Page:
The Wind Blows Where It Wills

by Fr. Stan Uroda, SVD

Teaching in Vietnam was not part of my life plan, but the Spirit clearly had other ideas.

The beginning of this story is really the arrival in the USA of the Vietnamese refugees in 1975 and the rapid growth of their presence and importance in the SVD. Since I was a formator at the Chicago Theologate in the late ‘80s, I got to know all of the early Vietnamese to come through their formation in the USA. So when I was Vice-Provincial in the 90s they pushed me to request action on the part of the Superior General and his council to rekindle the connections made earlier with the Brothers of St. Joseph in Vietnam. Instead of sending a member of the general council, our superiors encouraged us to make a visit, consult with the Brothers, and see how things looked for the SVD to possibly engage some mission in the country.

It was that visit, made in 1993 with Frs. Joseph Tri and Joseph Vu that led to me becoming an advisor to the Vietnam province in 2014. Some of the former members of the Brothers of St. Joseph remembered my earlier visit and suggested I might be helpful with some policy development in line with their ongoing transition to the SVD. By this time of course, all the former members of the Brothers’ congregation had become SVDs and were working hard to adopt practices fully consonant with the rest of the Society.

After making a series of short visits to Vietnam, and as I was approaching the end of my service at Divine Word Theologate, it was a natural next step to spend longer periods of time in Vietnam. The great need that stood out to me as something I might be able to assist with was a lack of strong English skills as candidates went for their Overseas Training or their first assignments as SVDs. The newly elected Superiors in Vietnam agreed with this assessment and my request to teach here. They had observed that arriving in a foreign country with only Vietnamese language and very limited English made the orientation and entry processes extremely difficult for our young Vietnamese candidates and members.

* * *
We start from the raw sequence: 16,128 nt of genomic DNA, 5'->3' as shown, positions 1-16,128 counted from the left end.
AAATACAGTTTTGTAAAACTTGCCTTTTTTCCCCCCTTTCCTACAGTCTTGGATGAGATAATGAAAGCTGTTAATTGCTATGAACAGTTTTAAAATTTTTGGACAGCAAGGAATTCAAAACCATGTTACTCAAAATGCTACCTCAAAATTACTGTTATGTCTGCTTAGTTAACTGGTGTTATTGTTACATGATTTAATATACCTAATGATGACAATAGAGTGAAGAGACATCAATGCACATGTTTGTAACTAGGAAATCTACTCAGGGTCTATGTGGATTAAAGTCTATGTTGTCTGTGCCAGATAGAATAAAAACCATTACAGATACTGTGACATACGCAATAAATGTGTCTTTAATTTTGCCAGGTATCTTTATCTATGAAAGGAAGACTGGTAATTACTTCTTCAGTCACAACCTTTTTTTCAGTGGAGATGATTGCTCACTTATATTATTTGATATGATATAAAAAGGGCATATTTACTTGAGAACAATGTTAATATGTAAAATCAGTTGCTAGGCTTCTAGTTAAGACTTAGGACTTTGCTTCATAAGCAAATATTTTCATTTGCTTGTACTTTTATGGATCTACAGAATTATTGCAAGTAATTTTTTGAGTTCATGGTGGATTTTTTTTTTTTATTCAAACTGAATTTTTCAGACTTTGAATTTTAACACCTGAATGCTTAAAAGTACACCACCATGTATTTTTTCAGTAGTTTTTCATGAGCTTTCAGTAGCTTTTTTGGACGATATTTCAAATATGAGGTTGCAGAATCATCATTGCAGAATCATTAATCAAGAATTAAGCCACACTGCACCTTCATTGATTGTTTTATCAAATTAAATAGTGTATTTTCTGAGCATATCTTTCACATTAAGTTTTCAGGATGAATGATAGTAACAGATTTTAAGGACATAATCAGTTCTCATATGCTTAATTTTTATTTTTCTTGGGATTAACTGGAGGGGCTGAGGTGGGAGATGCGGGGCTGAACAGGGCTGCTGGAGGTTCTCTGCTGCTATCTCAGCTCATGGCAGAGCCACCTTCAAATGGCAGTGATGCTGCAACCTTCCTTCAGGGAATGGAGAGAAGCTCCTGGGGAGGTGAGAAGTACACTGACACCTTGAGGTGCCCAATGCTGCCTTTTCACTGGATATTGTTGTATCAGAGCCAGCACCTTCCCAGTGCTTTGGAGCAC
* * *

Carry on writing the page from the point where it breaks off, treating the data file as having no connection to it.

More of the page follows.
Fr. Stan Uroda, SVD

The inevitable cross-cultural challenges were compounded by the scarcity of contact with other cultures while in Vietnam. It was all very new and strange, so not having better skills for communication intensified the isolation that all missionaries experience in the early stages of entering a new culture.

I arrived in the Vietnam province for a kind of six month trial period in January 2015. Next came six grueling months of trying to get the Vietnamese to stick in my brain and come out in intelligible words (I confess with very limited success!). After an evaluation of the trial period, we agreed to continue with the plan for teaching.

So, I travelled to Nha Trang where fifty-one postulants welcomed their new English teacher. Now I teach eight periods of English language each week. The periods last for 45 minutes, so the two halves of the postulants’ group, Year I and Year II, each get four class periods a week from me and additional English classes from local teachers. I enjoy this ministry and hope my students are gaining something that will serve them well for the future.

Fr. Stan Uroda, SVD

In the meantime, I am happy in this lovely coastal town with an SVD community that has welcomed and supported me these last few months. Much remains uncertain about how long I will be able to continue this mission, but for now I am confident I am in the right place and doing something of value for our future Vietnamese missionaries.

It still amazes me that I am even here and I thank God for the mysterious and wonderful ways of the Spirit at work in our lives.

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